Traditional IRA and Roth IRAs

Traditional and Roth IRA’s aren’t typically considered retirement plans for small businesses, but they can be a savings vehicle for small business owners in lieu of a formalized plan.  Annual limits on investments in Traditional and Roth IRA’s are $6,000 in 2021, or $7,000 for persons 50 or older.  

Don’t be embarrassed to ask what the difference is between a Traditional IRA and a Roth IRA.  Many people have the same question.  The difference lies in the timing of when or if taxes are paid on your investment and its earnings.  To help you understand the advantages of investing through Traditional or Roth IRAs, let’s first take a look at how investments are taxed when they are funded outside of either type of plan.  

 

EQUITY AND DEBT INVESTMENTS MADE OUTSIDE OF A RETIREMENT PLAN

When money is invested outside of an IRA or other retirement account, taxes are paid on the invested funds in the year the funds are earned.  Since the original funds invested have already been taxed, they become the tax basis for the investment.  (More on basis in a minute.)  Each year additional taxes are paid on earnings attributed to the investment, such as dividends and interest.  If those earnings are reinvested, rather than distributed to the investor, they increase the basis in the investment because they represent additional funds that have already been taxed.  (If the dividends or interest are distributed to the investor, rather than reinvested, there is no change in the basis.)

When the investment is sold, capital gains taxes are paid on any gain or loss recognized on the investment.  (Capital gains have a more favorable tax rate if held for more than 12 months.)  This is where the importance of basis comes in, because the gain or loss on the investment is the difference between the selling price and the basis of the investment. So where does an increase come from if you’ve already paid taxes on the original investment and all the earnings?  It’s the increase or decrease in the market value of the investment between the date it was purchased and the date it was sold.

Now, with that information in hand, let’s look at how Traditional IRAs and Roth IRAs differ.

 

TRADITIONAL IRA

The primary benefit of investing through a Traditional IRA is the deferral of taxes.  Amounts contributed to a Traditional IRA are deductible in the year the contribution is made, so you defer paying the taxes until you take the money from the IRA.  You also defer paying taxes on the earnings from the investment until you withdraw them.  However, when you finally do retire and take the money out of your IRA, you pay tax on both the initial investment amount plus the earnings, including the change in the market value of the instrument, and you pay it all at regular tax rates.  (You don’t get the more favorable capital gains tax rate.)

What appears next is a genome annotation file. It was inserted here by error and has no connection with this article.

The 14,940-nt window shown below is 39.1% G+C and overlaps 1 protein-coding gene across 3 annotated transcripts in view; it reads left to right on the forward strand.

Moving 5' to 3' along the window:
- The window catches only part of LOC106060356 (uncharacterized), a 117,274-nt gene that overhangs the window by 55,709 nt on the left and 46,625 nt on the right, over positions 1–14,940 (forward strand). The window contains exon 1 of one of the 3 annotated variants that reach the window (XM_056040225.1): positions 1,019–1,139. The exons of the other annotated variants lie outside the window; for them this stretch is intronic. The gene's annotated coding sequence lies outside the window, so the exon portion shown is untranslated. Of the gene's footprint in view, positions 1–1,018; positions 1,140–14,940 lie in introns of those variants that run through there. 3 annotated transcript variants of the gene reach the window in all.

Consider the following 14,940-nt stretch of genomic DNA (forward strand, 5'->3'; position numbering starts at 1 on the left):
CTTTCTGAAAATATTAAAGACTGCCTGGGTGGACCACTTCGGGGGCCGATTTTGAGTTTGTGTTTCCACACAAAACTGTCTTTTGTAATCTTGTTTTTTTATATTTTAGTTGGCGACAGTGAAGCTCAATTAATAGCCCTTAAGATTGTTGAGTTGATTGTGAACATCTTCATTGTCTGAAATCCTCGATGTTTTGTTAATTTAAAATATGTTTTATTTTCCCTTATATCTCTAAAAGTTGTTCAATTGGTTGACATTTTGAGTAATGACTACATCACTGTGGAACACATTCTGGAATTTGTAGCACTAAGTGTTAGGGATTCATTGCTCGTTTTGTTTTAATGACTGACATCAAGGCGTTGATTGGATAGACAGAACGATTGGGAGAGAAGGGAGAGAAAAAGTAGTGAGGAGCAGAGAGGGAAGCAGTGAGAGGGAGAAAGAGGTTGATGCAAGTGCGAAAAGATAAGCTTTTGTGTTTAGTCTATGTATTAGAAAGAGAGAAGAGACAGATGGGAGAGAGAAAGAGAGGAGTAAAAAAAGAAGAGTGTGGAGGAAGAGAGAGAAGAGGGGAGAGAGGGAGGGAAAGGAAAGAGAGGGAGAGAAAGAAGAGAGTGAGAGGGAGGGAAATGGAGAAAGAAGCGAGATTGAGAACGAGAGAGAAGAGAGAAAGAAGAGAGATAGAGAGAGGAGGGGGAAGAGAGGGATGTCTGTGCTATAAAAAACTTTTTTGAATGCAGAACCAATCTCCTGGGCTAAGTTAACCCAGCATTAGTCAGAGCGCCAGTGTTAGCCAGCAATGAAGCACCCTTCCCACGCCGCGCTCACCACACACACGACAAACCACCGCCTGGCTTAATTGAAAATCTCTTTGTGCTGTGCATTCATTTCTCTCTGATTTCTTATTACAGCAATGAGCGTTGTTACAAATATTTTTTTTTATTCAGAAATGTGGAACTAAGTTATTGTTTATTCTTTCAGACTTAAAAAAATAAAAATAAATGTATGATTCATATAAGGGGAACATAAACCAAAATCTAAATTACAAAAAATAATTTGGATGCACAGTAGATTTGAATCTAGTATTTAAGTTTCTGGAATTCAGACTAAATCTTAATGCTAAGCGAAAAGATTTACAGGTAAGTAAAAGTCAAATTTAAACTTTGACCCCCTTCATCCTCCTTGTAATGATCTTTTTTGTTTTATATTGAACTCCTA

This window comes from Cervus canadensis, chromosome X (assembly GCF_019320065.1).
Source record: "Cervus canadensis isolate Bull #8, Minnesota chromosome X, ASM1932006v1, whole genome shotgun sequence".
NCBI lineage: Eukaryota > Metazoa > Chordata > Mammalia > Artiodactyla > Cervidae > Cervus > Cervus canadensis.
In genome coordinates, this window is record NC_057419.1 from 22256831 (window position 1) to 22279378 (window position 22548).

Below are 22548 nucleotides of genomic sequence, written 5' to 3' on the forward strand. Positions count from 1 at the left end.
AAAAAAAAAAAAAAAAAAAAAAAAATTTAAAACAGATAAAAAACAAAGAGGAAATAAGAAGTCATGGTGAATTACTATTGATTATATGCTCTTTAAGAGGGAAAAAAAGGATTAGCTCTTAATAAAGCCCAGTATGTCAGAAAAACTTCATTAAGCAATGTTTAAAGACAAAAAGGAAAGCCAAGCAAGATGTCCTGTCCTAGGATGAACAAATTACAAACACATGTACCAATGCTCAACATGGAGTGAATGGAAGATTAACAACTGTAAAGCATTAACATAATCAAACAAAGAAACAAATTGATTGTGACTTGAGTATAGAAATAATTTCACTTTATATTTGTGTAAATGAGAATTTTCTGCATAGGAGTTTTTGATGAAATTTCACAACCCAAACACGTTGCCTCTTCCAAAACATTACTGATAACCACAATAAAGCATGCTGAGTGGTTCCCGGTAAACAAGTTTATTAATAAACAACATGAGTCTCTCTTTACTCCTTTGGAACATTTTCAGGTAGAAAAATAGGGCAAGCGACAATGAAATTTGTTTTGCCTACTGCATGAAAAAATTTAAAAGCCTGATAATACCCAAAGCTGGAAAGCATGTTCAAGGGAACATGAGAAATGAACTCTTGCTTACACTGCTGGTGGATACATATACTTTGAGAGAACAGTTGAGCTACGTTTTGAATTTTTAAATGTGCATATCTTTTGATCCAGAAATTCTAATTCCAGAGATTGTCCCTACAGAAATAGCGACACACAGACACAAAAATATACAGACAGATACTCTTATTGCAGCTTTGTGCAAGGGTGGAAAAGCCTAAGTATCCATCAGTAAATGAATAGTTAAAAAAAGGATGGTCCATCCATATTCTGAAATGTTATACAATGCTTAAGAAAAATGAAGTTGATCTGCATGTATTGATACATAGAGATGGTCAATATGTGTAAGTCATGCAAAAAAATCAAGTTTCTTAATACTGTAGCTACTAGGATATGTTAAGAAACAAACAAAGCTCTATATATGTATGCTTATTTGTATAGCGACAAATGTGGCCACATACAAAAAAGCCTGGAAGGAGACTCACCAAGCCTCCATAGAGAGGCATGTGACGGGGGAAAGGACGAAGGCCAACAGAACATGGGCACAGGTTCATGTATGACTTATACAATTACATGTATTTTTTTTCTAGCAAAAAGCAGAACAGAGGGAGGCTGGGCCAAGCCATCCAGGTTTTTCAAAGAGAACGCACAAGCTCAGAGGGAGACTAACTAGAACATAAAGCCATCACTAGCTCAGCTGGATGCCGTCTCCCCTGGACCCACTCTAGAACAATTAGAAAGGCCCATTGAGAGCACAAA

EXAMPLE:  Say you invest $1000 into a Traditional IRA when you are 40.  Now assume that by the time you reach retirement age, your $1,000 investment has grown to $5,000.  ($1,000 initial investment, plus $4,000 in earnings.)    

In the year that you invest the $1,000, your taxable income decreases by $1,000, so you pay less tax.  If your marginal tax rate was 15% in the year you make the investment, your taxes would decrease by $150.

When you reach retirement age, you want to supplement your social security with your IRA savings, so you take $2,000 out of your account.  Your taxable income will increase by $2,000, so if the tax rate were once again 15%, you would owe an additional $300 in taxes in the year of withdrawal.

Although you don’t receive a favorable capital gains tax rate when you withdraw from your traditional IRA, the theory is that retirees typically are in lower tax brackets in retirement than they are in the years in which they are employed.

 

ROTH IRA

Contributions to a Roth IRA don’t alter your taxable income in the year that you make the initial investment.  You still pay tax on the money you invest into the Roth.  The big advantage that Roth IRAs have over Traditional IRAs is that you never pay tax on the gains to your investment if you hold your investment for 5 years and past the age of 59 1/2.  

EXAMPLE: The same set of circumstances as above except you invest $1,000 in a Roth IRA when you are 40.  Your income in the year you make the investment is unaffected, so compared to the example above, you pay $150 more in taxes in the year you make the investment; however, when you reach retirement age and draw $2,000 out of your Roth account, you don’t pay taxes on any of the withdrawal.  You pay $300 less than in the example above.  And t

There is another benefit to investing in Roth IRAs that should be considered:  the difference in a withdrawal’s effect on the taxation of your social security benefits.

A portion of your Social Security benefits are taxable in 2021 when 50% of your benefits plus all your other taxable income exceeds $25,000 for single persons or married filing separately, or $32,000 for married couples filing jointly.  Withdrawals from a Traditional IRA account increase taxable income and could, therefore, increase the amount of social security benefits that are subject to income taxes; but withdrawals from a Roth IRA have no effect on taxable income, and will not contribute to the amount of your social security benefits that are subject to income tax.